Originally published online via PaganPages. Click the following link to view the full article here: PaganPages.org
Saoirse – First, let me say, I was impressed with your book Monsters and Creatures. I never know what to expect from a reference book on creatures- and I was thrilled because I found your book very well researched.
You packed so very much good information into it. How long did it take you to gather all of that in formation, and what was the process for research you used? What background in research do you have, and what is your philosophy about educating your readers as an author?
Gabiann – Thank you. The research part was quite interesting. I have grown up with many of the creatures in the book in so far as I have loved and read mythology and fantasy and history since I was a small child. In fact the very first book I bought for myself (at the age of seven) was The natural history of the vampire by Anthony Masters and I still have that book. So I guess it took a lifetime to gather all the information.
The greater challenge was how to get all the information I wanted to talk about into such a small book. I didn’t want it to just be a dictionary of fantastic beasts. I’m a writer and the power of all these creatures are in their stories and I wanted to be able to share that… Give a context of these creatures in history and psychology and society.
I have been a professional writer for a long time as well as an academic, so I read widely and have a pretty varied interest and abundant curiosity in just about everything – so I find researching information pretty easy.
The process for this book was really to decide what monsters and creatures I wanted to include. The publisher was pretty adamant the popular ones were included… Which I agreed with… But I was also intent on introducing readers to more unusual and lesser known creatures and tell their stories too.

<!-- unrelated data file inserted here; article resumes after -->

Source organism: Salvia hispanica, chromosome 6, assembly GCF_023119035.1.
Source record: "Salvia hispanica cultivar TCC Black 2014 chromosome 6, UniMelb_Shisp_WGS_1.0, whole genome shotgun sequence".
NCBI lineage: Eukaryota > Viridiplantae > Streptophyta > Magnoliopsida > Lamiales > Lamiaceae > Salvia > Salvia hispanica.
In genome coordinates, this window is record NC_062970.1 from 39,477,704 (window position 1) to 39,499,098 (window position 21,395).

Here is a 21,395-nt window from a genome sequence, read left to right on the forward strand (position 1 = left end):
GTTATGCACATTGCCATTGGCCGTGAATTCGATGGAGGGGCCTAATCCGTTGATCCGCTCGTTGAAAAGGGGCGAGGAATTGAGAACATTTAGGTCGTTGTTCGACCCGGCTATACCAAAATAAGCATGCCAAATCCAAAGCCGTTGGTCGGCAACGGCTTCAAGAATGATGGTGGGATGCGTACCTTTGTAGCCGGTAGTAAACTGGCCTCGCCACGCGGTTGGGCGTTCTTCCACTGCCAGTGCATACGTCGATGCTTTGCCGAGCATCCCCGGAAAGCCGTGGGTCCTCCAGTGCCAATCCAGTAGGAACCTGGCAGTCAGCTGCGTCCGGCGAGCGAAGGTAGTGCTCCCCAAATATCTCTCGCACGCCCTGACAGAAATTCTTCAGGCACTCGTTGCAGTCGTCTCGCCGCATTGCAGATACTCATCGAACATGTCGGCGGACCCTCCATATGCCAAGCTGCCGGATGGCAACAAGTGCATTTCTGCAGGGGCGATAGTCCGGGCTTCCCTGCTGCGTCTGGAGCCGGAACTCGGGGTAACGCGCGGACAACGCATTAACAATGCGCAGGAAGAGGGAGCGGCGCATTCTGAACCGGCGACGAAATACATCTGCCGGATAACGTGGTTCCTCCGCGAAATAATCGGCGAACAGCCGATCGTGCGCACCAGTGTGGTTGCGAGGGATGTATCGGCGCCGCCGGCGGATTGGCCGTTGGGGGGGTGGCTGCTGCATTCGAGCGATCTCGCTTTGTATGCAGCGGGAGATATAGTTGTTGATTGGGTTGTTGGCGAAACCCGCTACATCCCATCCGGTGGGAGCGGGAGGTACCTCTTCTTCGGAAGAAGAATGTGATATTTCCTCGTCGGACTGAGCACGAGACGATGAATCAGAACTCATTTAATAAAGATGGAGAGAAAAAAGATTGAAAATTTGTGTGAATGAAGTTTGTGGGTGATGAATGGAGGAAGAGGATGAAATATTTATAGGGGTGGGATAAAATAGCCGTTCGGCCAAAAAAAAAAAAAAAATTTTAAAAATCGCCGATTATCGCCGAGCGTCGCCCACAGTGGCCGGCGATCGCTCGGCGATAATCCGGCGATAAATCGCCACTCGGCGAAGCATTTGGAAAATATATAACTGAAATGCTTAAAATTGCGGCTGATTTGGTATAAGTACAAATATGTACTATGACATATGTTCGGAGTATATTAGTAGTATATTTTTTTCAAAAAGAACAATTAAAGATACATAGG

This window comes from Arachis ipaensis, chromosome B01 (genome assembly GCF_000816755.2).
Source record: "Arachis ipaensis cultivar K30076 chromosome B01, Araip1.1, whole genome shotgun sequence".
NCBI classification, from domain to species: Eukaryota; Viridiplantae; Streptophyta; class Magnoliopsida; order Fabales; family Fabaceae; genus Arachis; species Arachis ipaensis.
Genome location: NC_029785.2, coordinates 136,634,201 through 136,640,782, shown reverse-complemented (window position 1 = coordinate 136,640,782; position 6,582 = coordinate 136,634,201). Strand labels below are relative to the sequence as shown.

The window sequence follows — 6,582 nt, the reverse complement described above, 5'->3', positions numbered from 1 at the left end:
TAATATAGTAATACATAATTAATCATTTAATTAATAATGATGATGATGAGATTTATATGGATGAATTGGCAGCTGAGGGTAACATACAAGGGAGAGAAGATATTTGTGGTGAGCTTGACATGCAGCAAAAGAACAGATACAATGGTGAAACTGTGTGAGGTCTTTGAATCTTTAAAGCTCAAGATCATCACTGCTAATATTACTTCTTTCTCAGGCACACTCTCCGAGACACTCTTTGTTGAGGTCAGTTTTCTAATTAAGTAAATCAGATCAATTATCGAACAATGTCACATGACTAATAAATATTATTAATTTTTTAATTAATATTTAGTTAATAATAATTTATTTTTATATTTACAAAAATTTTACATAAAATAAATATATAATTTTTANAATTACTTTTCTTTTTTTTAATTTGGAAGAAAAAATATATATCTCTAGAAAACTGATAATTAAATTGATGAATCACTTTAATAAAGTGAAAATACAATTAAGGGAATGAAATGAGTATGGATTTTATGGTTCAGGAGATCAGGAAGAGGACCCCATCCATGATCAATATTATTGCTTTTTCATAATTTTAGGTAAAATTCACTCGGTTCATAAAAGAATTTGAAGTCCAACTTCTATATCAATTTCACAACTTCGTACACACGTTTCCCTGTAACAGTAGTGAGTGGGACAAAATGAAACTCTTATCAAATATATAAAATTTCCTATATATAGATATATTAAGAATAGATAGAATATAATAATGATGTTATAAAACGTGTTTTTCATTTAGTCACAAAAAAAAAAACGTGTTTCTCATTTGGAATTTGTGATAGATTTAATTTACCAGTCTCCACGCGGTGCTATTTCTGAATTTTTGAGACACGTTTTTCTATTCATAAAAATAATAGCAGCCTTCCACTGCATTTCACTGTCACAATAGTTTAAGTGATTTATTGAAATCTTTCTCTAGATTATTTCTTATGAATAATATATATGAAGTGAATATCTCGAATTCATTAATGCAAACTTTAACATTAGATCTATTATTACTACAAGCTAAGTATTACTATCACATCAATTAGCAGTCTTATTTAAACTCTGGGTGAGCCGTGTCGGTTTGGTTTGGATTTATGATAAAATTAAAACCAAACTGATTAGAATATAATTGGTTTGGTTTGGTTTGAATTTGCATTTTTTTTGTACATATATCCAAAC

Saoirse – What made you decide to write about this topic, specifically? This appears more like a long-term interest in these beings turned into a good book to share what you have learned with others. Am I right?
Gabiann – Yes. I love animals and the natural world and am fascinated in how we, as humans, connect to and understand nature. I have always believed the stories of monsters and creatures are some of the most potent and informative ways that we express our love and fear of the world around us.
Saoirse – As I am Pagan, I know a lot of people who embrace belief in human connection with supernatural beings. One friend said these “creatures” may be nothing more than manifestation of spirit people perceive so well, they mistake them for flesh! While we know about logical explanations like- manatees can be mistaken for mermaids, etc- what is your take on the theory my friend presented?
Gabiann – I have a rather unique perspective on people’s belief systems and how they engage with the mystical, the natural and the supernatural… And that is that however someone perceives these creatures – as real or imagined, as pyschological manifestations or as historical creatures… They are probably right.
We manifest our understanding of the world and ourselves through the stories we tell and that shapes how we treat each other and the world around us. Spirit reaches us through story, symbol and myth.
If your friend perceives spirit as a unicorn or a dragon.. Then that is how spirit presents itself to her. She is using these stories exactly how they were meant to be used – for her to step beyond the human condition and understand the world beyond herself.
Saoirse – I want to know all about you! Tell me about your writing in general, and beyond that, YOU in general? What made you decide to write? What else are you good at? What projects are you working on, and what else is in the workings?
Gabiann – That’s a big topic… Where do I start?